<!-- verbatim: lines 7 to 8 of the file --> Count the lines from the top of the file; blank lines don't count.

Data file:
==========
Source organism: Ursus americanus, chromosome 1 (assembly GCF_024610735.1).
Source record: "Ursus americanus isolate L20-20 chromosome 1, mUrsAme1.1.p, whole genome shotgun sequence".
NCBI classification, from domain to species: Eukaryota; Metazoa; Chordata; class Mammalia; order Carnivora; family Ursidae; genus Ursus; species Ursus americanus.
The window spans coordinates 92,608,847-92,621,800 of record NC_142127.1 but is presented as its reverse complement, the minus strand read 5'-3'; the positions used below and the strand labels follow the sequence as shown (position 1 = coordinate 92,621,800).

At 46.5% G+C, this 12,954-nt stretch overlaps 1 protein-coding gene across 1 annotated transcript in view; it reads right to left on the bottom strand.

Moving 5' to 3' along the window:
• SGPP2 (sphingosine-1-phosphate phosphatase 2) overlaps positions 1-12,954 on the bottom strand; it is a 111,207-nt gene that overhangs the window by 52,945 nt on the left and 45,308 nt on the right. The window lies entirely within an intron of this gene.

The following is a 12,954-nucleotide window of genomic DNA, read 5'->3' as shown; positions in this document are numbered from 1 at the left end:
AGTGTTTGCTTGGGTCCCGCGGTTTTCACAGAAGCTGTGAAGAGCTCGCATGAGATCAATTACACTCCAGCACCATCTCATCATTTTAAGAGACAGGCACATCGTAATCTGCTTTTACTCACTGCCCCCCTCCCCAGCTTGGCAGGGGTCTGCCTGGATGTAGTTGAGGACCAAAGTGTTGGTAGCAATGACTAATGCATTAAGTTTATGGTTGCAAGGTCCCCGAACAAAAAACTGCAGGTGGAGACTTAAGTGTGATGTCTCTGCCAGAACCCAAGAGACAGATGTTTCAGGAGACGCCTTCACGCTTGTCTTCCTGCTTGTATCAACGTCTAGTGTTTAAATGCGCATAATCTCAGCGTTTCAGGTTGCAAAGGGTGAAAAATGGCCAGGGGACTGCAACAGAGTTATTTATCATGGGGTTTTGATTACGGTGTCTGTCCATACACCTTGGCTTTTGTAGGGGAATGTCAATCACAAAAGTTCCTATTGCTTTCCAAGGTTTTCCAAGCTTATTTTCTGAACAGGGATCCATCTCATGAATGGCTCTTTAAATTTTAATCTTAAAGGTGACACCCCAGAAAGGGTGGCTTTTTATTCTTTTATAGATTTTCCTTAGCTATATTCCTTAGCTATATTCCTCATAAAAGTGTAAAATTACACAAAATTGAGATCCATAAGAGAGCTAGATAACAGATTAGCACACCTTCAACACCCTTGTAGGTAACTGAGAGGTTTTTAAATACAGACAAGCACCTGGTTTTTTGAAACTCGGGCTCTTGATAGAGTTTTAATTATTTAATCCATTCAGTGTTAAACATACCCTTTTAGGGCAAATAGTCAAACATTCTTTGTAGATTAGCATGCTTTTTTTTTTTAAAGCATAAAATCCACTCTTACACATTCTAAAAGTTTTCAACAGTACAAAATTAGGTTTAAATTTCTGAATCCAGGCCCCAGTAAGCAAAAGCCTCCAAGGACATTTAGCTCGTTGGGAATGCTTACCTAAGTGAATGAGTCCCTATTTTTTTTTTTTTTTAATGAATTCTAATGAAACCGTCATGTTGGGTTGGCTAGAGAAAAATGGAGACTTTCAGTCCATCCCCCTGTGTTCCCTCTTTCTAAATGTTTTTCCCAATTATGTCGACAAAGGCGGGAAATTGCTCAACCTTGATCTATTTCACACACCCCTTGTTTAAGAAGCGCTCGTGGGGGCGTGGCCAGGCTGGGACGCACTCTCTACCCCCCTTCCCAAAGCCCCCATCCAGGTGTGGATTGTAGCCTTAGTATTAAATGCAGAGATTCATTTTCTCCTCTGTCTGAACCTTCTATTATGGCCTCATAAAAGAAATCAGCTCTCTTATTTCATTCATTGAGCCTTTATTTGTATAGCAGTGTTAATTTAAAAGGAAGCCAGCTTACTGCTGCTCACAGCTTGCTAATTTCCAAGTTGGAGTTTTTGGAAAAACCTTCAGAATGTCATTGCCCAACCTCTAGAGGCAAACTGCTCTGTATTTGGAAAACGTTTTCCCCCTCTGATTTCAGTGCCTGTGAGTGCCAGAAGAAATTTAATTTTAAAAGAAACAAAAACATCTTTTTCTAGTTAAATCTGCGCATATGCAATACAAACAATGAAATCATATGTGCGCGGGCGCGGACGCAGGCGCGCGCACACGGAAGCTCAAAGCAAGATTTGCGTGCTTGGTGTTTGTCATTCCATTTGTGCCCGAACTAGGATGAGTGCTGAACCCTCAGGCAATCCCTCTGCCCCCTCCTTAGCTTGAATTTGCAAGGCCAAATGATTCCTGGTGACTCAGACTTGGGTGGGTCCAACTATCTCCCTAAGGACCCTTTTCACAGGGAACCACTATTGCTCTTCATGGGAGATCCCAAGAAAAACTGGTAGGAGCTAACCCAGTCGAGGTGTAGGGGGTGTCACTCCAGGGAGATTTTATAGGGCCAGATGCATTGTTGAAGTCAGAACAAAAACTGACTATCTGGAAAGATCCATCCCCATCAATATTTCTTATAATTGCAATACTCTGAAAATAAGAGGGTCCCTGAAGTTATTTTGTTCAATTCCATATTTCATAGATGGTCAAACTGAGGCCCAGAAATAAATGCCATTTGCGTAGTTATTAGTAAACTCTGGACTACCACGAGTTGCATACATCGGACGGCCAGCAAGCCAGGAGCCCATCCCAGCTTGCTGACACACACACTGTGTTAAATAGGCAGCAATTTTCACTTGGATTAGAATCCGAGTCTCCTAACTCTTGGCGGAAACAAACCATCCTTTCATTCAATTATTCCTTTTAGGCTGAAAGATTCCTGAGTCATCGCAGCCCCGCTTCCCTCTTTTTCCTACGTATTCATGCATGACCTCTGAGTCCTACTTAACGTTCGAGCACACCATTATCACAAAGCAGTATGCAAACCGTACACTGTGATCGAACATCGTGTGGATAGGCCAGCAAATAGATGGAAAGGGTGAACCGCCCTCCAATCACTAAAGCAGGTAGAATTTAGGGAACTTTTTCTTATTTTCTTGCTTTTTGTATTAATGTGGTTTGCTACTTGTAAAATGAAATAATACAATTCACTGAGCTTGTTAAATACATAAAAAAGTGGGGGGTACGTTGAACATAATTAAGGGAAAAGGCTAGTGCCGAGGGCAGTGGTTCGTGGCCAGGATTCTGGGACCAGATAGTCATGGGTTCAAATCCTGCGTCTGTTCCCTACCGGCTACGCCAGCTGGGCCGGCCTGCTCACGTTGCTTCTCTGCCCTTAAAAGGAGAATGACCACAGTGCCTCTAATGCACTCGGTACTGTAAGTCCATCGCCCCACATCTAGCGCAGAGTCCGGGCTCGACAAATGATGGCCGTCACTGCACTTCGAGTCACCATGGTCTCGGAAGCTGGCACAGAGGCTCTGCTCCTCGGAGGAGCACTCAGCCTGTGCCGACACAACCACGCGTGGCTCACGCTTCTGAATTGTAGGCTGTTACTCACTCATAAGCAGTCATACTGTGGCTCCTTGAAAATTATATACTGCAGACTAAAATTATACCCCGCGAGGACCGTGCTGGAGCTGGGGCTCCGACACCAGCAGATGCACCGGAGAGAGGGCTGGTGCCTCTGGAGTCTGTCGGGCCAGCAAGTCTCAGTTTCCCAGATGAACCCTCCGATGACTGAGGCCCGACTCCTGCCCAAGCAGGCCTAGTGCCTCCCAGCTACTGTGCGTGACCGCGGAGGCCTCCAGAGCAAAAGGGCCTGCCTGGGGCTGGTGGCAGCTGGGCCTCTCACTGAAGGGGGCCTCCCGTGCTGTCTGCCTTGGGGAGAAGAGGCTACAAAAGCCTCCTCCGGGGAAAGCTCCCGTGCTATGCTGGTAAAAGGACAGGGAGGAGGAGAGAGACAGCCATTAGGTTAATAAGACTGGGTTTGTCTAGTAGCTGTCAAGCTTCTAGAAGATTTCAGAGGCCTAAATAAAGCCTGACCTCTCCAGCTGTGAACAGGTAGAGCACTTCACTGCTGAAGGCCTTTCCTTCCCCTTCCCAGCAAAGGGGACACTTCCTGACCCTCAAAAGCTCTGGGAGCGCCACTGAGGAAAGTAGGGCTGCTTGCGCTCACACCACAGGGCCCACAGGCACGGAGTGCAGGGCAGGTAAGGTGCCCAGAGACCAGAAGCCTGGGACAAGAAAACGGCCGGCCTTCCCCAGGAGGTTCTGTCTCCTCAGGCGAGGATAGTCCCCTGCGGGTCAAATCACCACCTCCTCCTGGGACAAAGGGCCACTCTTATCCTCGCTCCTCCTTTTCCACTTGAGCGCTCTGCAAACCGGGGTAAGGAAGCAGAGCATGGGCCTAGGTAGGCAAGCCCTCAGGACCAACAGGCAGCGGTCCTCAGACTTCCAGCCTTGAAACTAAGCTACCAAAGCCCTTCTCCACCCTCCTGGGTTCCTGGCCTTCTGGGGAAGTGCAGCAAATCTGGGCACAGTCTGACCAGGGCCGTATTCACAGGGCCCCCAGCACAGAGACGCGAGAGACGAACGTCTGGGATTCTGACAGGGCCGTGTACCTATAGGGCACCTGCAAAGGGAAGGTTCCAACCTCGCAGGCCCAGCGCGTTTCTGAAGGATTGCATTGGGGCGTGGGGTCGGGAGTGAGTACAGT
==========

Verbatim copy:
• SGPP2 (sphingosine-1-phosphate phosphatase 2) overlaps positions 1-12,954 on the bottom strand; it is a 111,207-nt gene that overhangs the window by 52,945 nt on the left and 45,308 nt on the right. The window lies entirely within an intron of this gene.

The following is a 12,954-nucleotide window of genomic DNA, read 5'->3' as shown; positions in this document are numbered from 1 at the left end: